Is such a scenario really inconceivable? Is it preposterous to concede that what we know of our companions is dwarfed by what we do not know? That our public and private facades can be diametrically opposed? That after the guests have left and the door has closed and the conversations have ceased, there might be another side to us? Might the generous one, after pledging five thousand pounds to an emergency appeal, turn to his companion and say: “Look how generous I was today!” Might the humble sage who lowered his gaze and softened his voice, and feigned meekness, think to himself, “I am a true scholar and saint!”

Why is such a prospect so unbelievable, when our Prophet — peace be upon him — himself is reported to have warned that the Fire on the Day of Resurrection will be kindled with the martyr, scholar and giver of wealth, because they intended not the pleasure of their Lord by their deeds, but the admiration of their peers?

Good men can do unspeakable evil: history teaches us this much. Men and women, respected in their communities, found themselves capable of sending men, women and children into gas chambers, when their environment changed, morality redefined. A man of the cloth who publicly condemned and campaigned against the aerial terror bombing of German cities, later stood accused of child abuse. A famous philanthropist, charity worker and media personality, honoured by society, Royalty and the Holy See, turned out to have been a lifelong and prolific sexual abuser.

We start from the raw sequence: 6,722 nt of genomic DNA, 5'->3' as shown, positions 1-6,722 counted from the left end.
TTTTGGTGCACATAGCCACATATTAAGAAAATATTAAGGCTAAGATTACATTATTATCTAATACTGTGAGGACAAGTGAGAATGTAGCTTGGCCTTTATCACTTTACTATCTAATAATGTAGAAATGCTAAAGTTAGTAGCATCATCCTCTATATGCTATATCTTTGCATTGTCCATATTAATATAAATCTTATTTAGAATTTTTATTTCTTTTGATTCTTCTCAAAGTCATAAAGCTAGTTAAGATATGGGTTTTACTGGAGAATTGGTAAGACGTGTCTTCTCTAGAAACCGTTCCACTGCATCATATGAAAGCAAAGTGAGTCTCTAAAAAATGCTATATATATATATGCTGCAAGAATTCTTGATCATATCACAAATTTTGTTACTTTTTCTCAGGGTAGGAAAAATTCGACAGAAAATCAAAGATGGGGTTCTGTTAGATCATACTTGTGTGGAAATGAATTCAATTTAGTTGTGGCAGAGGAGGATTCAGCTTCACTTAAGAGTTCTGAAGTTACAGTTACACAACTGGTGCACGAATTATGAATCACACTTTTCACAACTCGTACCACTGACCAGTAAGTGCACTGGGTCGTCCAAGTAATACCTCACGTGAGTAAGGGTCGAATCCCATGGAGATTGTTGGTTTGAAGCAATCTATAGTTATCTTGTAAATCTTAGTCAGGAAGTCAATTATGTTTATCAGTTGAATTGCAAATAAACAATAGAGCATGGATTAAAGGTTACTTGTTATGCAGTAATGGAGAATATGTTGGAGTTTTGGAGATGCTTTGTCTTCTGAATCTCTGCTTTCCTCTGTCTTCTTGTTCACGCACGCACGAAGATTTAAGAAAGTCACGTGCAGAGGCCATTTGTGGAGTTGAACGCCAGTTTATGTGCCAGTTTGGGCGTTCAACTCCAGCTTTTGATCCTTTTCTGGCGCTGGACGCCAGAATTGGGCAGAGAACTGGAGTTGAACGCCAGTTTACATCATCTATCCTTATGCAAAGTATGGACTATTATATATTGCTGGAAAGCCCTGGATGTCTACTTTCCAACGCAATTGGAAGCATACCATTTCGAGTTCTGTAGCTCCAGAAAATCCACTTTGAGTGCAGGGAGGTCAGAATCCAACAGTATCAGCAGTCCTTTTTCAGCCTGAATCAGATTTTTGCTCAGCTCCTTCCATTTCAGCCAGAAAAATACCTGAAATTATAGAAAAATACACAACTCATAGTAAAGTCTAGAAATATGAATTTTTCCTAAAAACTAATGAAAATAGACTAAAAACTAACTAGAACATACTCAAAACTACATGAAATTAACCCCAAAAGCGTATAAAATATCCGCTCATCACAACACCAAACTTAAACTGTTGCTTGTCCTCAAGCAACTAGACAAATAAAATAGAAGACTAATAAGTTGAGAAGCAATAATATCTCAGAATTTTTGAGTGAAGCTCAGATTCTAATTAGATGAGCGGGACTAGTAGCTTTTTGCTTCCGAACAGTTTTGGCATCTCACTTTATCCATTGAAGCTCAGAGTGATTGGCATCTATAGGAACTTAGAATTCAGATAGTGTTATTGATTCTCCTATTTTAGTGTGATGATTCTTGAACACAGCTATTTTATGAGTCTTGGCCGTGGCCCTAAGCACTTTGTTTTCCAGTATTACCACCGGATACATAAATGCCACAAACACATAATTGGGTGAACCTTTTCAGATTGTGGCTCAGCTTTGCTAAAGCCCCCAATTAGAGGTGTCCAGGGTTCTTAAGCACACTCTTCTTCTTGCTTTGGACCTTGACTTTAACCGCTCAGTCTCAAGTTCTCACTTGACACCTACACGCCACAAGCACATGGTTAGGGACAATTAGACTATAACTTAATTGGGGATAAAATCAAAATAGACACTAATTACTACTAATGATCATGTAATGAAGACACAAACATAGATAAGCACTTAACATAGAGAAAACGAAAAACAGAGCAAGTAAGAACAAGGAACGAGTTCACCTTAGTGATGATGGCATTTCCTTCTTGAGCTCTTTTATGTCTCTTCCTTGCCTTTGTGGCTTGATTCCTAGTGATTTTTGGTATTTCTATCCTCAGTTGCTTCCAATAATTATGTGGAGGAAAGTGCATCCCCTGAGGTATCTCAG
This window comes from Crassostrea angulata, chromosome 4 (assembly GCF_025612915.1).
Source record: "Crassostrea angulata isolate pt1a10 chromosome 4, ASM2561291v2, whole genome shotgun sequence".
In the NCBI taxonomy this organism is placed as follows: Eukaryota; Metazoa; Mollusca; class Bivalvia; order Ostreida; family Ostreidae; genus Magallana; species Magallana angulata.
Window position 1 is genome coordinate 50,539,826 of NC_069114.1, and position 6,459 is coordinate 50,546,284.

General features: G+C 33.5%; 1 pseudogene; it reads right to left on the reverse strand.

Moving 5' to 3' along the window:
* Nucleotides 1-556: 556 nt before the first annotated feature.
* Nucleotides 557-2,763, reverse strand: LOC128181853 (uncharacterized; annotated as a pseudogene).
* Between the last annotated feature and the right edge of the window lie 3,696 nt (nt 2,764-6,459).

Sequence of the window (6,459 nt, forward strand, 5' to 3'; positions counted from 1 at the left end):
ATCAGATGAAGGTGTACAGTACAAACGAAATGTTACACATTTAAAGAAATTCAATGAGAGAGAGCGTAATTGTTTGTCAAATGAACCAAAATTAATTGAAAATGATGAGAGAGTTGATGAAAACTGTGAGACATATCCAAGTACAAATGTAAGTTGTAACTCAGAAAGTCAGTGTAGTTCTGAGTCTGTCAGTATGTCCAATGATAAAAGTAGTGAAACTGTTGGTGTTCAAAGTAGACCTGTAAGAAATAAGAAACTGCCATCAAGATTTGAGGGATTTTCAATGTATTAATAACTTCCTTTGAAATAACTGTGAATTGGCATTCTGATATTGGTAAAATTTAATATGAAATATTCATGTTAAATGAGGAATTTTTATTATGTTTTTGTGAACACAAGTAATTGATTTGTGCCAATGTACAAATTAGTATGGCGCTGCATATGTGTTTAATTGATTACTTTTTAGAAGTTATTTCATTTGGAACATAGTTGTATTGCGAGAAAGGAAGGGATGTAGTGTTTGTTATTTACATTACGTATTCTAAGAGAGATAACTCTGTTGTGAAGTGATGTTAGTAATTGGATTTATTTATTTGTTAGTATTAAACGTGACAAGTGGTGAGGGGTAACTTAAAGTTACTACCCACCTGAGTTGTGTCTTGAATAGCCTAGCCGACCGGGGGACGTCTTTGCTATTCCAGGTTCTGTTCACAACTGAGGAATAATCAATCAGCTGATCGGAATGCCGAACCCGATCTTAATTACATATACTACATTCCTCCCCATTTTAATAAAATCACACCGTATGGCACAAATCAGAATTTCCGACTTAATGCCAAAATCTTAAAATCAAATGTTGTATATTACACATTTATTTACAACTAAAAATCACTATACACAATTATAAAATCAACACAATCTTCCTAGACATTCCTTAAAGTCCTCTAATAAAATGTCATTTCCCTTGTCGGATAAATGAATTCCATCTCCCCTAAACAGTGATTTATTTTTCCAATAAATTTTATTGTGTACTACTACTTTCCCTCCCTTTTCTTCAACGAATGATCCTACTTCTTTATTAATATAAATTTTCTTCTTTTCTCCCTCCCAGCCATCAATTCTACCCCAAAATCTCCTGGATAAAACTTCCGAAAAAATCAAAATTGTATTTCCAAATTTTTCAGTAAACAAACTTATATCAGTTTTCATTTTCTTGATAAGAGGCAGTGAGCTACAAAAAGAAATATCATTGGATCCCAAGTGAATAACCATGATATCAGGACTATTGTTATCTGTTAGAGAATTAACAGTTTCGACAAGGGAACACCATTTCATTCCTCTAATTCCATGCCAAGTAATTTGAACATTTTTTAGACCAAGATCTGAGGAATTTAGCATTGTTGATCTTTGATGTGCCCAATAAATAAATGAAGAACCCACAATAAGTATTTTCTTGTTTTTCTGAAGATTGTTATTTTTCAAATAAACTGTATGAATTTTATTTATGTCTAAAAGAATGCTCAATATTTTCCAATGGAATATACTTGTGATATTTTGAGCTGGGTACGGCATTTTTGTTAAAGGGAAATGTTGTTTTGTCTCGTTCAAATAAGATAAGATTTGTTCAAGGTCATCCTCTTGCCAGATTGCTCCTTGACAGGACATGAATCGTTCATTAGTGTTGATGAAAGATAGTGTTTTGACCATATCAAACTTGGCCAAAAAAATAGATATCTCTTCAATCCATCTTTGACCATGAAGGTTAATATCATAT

How might any of us behave in the wrong environment, with the wrong conditions, and the wrong peers or companions, or with supporters too willing to look the other way, or to egg us on, or encourage us when we should have been discouraged, or to counsel us into believing that our sins are not sins at all? How might we behave if thrown into a despicable war, in which every evil is made permissible — when, as a soldier with a broken soul, all of that ordinarily suppressed cruelty comes flooding out as a hideous release, rampaging against innocents without remorse?

Pity the famous with their colossal followings, their excessive power, their zealous disciples, their stupendous wealth: pity them for the temptations which flurry before them like a curse, all too readily attainable and succumbed to. Like the rest of us, they have their inner and their outer, their public and their private, their good and their bad. Like the rest of us, they must decide which part of themselves to elevate and which to suppress. But unlike the rest of us, they have access forbidden to ordinary folk, and the capital of respect, admiration and praise, to hide behind if the calls of the lower self are just too vigorous to ignore.